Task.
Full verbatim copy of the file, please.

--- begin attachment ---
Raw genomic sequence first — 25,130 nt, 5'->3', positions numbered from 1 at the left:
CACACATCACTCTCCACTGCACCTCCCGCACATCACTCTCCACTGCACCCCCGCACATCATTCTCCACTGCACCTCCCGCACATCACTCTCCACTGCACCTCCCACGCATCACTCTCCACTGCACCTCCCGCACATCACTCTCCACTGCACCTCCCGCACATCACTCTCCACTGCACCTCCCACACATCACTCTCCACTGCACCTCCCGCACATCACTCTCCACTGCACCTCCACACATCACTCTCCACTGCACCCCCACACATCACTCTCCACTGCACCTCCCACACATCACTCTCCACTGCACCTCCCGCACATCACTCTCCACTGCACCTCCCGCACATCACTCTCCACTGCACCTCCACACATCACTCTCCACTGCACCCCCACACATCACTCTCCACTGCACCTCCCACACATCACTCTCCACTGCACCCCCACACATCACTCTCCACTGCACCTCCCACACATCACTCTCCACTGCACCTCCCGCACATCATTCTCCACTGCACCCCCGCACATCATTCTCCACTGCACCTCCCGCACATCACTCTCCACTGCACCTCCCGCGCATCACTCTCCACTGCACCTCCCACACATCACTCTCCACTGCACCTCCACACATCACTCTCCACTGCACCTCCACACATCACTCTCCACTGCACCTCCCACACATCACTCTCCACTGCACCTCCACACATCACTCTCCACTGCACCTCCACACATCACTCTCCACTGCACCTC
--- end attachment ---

Raw genomic sequence first — 25,130 nt, 5'->3', positions numbered from 1 at the left:
CACACATCACTCTCCACTGCACCTCCCGCACATCACTCTCCACTGCACCCCCGCACATCATTCTCCACTGCACCTCCCGCACATCACTCTCCACTGCACCTCCCACGCATCACTCTCCACTGCACCTCCCGCACATCACTCTCCACTGCACCTCCCGCACATCACTCTCCACTGCACCTCCCACACATCACTCTCCACTGCACCTCCCGCACATCACTCTCCACTGCACCTCCACACATCACTCTCCACTGCACCCCCACACATCACTCTCCACTGCACCTCCCACACATCACTCTCCACTGCACCTCCCGCACATCACTCTCCACTGCACCTCCCGCACATCACTCTCCACTGCACCTCCACACATCACTCTCCACTGCACCCCCACACATCACTCTCCACTGCACCTCCCACACATCACTCTCCACTGCACCCCCACACATCACTCTCCACTGCACCTCCCACACATCACTCTCCACTGCACCTCCCGCACATCATTCTCCACTGCACCCCCGCACATCATTCTCCACTGCACCTCCCGCACATCACTCTCCACTGCACCTCCCGCGCATCACTCTCCACTGCACCTCCCACACATCACTCTCCACTGCACCTCCACACATCACTCTCCACTGCACCTCCACACATCACTCTCCACTGCACCTCCCACACATCACTCTCCACTGCACCTCCACACATCACTCTCCACTGCACCTCCACACATCACTCTCCACTGCACCTC